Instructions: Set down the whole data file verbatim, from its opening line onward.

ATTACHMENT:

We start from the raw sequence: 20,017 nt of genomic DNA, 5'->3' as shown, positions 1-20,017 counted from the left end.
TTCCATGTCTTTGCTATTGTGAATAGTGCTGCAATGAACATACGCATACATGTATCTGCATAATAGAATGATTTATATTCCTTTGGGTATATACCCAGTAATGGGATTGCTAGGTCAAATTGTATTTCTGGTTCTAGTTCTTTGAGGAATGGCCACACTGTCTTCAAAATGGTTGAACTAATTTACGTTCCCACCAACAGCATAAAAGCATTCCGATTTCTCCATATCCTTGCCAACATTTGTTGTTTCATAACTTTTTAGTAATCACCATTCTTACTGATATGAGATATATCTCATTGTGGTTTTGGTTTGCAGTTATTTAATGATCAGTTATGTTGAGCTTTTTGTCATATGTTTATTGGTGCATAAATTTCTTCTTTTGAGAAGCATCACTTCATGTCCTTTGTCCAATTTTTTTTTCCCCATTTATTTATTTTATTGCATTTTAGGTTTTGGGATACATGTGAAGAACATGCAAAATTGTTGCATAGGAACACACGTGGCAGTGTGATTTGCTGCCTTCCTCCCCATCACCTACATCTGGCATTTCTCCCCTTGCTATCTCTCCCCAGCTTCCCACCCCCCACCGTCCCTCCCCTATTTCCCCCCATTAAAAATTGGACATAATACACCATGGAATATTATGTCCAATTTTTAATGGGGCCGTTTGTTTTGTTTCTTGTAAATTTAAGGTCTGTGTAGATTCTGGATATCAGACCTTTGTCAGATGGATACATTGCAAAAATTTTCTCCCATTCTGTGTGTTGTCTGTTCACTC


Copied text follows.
We start from the raw sequence: 20,017 nt of genomic DNA, 5'->3' as shown, positions 1-20,017 counted from the left end.
TTCCATGTCTTTGCTATTGTGAATAGTGCTGCAATGAACATACGCATACATGTATCTGCATAATAGAATGATTTATATTCCTTTGGGTATATACCCAGTAATGGGATTGCTAGGTCAAATTGTATTTCTGGTTCTAGTTCTTTGAGGAATGGCCACACTGTCTTCAAAATGGTTGAACTAATTTACGTTCCCACCAACAGCATAAAAGCATTCCGATTTCTCCATATCCTTGCCAACATTTGTTGTTTCATAACTTTTTAGTAATCACCATTCTTACTGATATGAGATATATCTCATTGTGGTTTTGGTTTGCAGTTATTTAATGATCAGTTATGTTGAGCTTTTTGTCATATGTTTATTGGTGCATAAATTTCTTCTTTTGAGAAGCATCACTTCATGTCCTTTGTCCAATTTTTTTTTCCCCATTTATTTATTTTATTGCATTTTAGGTTTTGGGATACATGTGAAGAACATGCAAAATTGTTGCATAGGAACACACGTGGCAGTGTGATTTGCTGCCTTCCTCCCCATCACCTACATCTGGCATTTCTCCCCTTGCTATCTCTCCCCAGCTTCCCACCCCCCACCGTCCCTCCCCTATTTCCCCCCATTAAAAATTGGACATAATACACCATGGAATATTATGTCCAATTTTTAATGGGGCCGTTTGTTTTGTTTCTTGTAAATTTAAGGTCTGTGTAGATTCTGGATATCAGACCTTTGTCAGATGGATACATTGCAAAAATTTTCTCCCATTCTGTGTGTTGTCTGTTCACTC